I believe that we are put here on this earth for a reason. Many of us are put on this earth to help others deal with problems like suicidal thoughts that lead to suicide attempts. I like to think this is one of those times—and I am that person. I want to share my thoughts on suicide from my own experience. You may not like every word that I say here in this chapter. Writing about suicide is never easy, and any human being who has experienced suicidal thoughts knows that once you are past these thoughts, it is not fun to discuss. There is always a chance at relapsing back into suicidal thoughts, so I write this in hopes that I continue to know that suicide is not the answer and you can get past these thoughts as well.

I have so much to say about suicide. I have had the unfortunate pleasure of going down the road of attempting suicide 3 times in my life, and survived to tell my story. That doesn’t count the suicidal thoughts that have waged war in my head since I was a teenager. I am one of the lucky ones in a way because I am a survivor. There are so many of my fellow mental illness sufferers that have taken their life for good. These people will always be in my thoughts because I wish I could save every person that is suicidal. I had to get to a good place in my own life first, but I hope if you are reading this you understand the necessity of such a chapter.

I am afraid and excited at the same time to write about the subject of suicide. For most of my life exploring my thoughts about suicide limited to expressing that I am against suicide. To anyone reading this chapter it took me a while before being able to figure out myself in this mental illness life. I have tried 3 unsuccessful times to take my life. It feels so strange to say I have survived, but it’s true.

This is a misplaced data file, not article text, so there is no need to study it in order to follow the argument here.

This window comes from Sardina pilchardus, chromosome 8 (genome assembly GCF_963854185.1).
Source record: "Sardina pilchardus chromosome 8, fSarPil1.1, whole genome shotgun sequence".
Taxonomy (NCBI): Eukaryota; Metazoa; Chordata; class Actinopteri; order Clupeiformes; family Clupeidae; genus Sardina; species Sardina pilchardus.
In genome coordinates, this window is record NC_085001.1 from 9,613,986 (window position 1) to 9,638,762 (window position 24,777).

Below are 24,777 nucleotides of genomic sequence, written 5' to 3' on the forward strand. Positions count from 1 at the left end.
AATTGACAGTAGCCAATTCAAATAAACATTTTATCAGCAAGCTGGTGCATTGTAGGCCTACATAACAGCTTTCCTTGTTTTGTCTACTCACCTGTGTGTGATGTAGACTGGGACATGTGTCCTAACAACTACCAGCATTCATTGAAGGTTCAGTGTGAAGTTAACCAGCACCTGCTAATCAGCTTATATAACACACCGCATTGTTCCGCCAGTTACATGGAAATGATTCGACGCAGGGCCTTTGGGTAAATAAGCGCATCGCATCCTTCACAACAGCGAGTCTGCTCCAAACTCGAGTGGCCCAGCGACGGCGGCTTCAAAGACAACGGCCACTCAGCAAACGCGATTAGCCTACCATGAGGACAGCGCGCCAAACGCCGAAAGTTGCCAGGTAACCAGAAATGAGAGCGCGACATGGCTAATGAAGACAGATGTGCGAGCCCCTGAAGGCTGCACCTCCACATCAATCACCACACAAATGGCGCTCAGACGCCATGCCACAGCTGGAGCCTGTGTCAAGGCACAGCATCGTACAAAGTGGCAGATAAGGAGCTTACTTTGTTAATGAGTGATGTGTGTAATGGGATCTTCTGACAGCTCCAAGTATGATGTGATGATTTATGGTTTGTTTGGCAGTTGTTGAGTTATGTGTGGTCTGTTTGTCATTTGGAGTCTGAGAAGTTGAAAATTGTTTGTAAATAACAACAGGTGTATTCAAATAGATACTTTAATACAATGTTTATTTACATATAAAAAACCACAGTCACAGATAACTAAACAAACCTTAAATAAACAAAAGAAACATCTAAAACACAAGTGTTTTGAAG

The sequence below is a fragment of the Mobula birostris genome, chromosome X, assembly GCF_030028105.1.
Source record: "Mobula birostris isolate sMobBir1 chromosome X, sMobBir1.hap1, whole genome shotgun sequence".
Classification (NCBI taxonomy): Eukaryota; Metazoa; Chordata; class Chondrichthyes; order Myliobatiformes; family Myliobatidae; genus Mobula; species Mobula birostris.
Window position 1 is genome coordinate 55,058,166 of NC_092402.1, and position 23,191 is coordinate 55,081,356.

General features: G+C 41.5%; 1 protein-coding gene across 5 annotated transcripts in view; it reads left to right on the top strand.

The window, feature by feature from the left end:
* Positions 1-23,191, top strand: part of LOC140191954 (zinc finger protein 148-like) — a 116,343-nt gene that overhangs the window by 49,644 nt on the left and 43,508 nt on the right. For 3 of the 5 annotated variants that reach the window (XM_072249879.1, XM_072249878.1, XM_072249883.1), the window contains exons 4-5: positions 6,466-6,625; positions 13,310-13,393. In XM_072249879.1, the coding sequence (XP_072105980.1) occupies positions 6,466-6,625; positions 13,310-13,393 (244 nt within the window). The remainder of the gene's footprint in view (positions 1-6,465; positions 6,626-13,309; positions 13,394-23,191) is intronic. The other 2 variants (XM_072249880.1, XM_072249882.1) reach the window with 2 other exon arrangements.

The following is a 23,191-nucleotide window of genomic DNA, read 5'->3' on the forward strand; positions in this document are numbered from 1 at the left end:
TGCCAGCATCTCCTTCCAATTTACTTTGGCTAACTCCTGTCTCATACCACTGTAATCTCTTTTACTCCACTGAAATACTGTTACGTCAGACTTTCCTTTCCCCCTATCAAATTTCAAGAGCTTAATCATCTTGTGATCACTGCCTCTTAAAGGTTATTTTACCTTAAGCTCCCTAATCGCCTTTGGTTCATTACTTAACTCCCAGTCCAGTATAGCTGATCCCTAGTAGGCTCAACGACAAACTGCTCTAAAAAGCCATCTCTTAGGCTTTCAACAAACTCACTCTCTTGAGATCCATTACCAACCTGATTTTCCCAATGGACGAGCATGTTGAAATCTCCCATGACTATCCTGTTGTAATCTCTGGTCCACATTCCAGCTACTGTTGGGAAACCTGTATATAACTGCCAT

The topic of suicide rarely comes up in my real life, and never in this way. It comes in part, because of the stigma of mental illness and from people not wanting to talk about suicide. It took one person asking to write my thoughts about suicide that gave me the strength to write about this subject in this chapter. So here I go.

It has taken me many years to be in the right place with my diagnosis so that talking about suicide is something that I can now do. My last suicide attempt was in 2010. Since that time, I have always advocate against suicide.

To be in a place where suicide is the only option isn’t as fresh in my mind in the sense that I think about suicide anymore, but it is the worst feeling I have ever felt in my life. I remember it well. You never forget the depths of the darkness that is suicidal thoughts. The places that my mind went to when my depression was at its darkest was Hell, and it felt like there was no escape. I wanted to be anywhere but in my own body.